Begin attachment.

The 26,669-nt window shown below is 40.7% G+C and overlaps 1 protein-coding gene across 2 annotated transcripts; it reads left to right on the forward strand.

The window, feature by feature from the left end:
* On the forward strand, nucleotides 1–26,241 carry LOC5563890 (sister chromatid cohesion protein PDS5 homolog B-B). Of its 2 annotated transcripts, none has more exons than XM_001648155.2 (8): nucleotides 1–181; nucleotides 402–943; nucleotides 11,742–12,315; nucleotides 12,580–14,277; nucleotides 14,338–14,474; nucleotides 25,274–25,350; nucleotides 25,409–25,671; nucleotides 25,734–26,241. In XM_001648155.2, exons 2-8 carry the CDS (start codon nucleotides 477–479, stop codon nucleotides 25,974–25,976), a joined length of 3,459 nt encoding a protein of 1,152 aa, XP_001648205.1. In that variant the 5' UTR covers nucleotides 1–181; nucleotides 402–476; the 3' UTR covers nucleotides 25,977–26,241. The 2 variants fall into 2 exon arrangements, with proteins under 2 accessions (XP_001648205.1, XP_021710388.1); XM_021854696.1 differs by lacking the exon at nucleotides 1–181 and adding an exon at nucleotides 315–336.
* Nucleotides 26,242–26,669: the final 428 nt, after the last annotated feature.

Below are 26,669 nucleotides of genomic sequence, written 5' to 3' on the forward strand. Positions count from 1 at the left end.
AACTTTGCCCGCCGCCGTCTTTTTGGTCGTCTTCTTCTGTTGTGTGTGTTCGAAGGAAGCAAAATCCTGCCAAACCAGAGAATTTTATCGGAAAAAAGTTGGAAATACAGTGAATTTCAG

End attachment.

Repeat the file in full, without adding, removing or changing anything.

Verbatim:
The 26,669-nt window shown below is 40.7% G+C and overlaps 1 protein-coding gene across 2 annotated transcripts; it reads left to right on the forward strand.

The window, feature by feature from the left end:
* On the forward strand, nucleotides 1–26,241 carry LOC5563890 (sister chromatid cohesion protein PDS5 homolog B-B). Of its 2 annotated transcripts, none has more exons than XM_001648155.2 (8): nucleotides 1–181; nucleotides 402–943; nucleotides 11,742–12,315; nucleotides 12,580–14,277; nucleotides 14,338–14,474; nucleotides 25,274–25,350; nucleotides 25,409–25,671; nucleotides 25,734–26,241. In XM_001648155.2, exons 2-8 carry the CDS (start codon nucleotides 477–479, stop codon nucleotides 25,974–25,976), a joined length of 3,459 nt encoding a protein of 1,152 aa, XP_001648205.1. In that variant the 5' UTR covers nucleotides 1–181; nucleotides 402–476; the 3' UTR covers nucleotides 25,977–26,241. The 2 variants fall into 2 exon arrangements, with proteins under 2 accessions (XP_001648205.1, XP_021710388.1); XM_021854696.1 differs by lacking the exon at nucleotides 1–181 and adding an exon at nucleotides 315–336.
* Nucleotides 26,242–26,669: the final 428 nt, after the last annotated feature.

Below are 26,669 nucleotides of genomic sequence, written 5' to 3' on the forward strand. Positions count from 1 at the left end.
AACTTTGCCCGCCGCCGTCTTTTTGGTCGTCTTCTTCTGTTGTGTGTGTTCGAAGGAAGCAAAATCCTGCCAAACCAGAGAATTTTATCGGAAAAAAGTTGGAAATACAGTGAATTTCAG